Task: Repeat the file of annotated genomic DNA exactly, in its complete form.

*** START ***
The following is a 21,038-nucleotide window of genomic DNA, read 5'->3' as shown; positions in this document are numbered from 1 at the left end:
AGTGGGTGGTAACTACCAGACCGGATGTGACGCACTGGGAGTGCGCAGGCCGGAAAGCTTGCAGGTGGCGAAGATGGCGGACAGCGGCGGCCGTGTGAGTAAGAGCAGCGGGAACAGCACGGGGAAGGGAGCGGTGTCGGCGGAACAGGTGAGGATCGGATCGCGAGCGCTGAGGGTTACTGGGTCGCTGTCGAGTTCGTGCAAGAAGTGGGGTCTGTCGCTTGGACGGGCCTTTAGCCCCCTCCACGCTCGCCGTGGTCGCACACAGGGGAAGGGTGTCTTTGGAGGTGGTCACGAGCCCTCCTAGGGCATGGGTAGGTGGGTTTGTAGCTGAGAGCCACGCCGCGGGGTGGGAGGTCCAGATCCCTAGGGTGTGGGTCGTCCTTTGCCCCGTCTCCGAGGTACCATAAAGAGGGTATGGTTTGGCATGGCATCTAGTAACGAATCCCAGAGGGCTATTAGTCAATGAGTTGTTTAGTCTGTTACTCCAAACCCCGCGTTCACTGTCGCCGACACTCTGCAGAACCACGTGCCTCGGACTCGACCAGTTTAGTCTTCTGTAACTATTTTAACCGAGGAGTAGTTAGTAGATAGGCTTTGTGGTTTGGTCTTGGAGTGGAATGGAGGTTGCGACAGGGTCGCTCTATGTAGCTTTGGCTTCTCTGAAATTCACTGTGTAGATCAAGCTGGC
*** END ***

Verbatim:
The following is a 21,038-nucleotide window of genomic DNA, read 5'->3' as shown; positions in this document are numbered from 1 at the left end:
AGTGGGTGGTAACTACCAGACCGGATGTGACGCACTGGGAGTGCGCAGGCCGGAAAGCTTGCAGGTGGCGAAGATGGCGGACAGCGGCGGCCGTGTGAGTAAGAGCAGCGGGAACAGCACGGGGAAGGGAGCGGTGTCGGCGGAACAGGTGAGGATCGGATCGCGAGCGCTGAGGGTTACTGGGTCGCTGTCGAGTTCGTGCAAGAAGTGGGGTCTGTCGCTTGGACGGGCCTTTAGCCCCCTCCACGCTCGCCGTGGTCGCACACAGGGGAAGGGTGTCTTTGGAGGTGGTCACGAGCCCTCCTAGGGCATGGGTAGGTGGGTTTGTAGCTGAGAGCCACGCCGCGGGGTGGGAGGTCCAGATCCCTAGGGTGTGGGTCGTCCTTTGCCCCGTCTCCGAGGTACCATAAAGAGGGTATGGTTTGGCATGGCATCTAGTAACGAATCCCAGAGGGCTATTAGTCAATGAGTTGTTTAGTCTGTTACTCCAAACCCCGCGTTCACTGTCGCCGACACTCTGCAGAACCACGTGCCTCGGACTCGACCAGTTTAGTCTTCTGTAACTATTTTAACCGAGGAGTAGTTAGTAGATAGGCTTTGTGGTTTGGTCTTGGAGTGGAATGGAGGTTGCGACAGGGTCGCTCTATGTAGCTTTGGCTTCTCTGAAATTCACTGTGTAGATCAAGCTGGC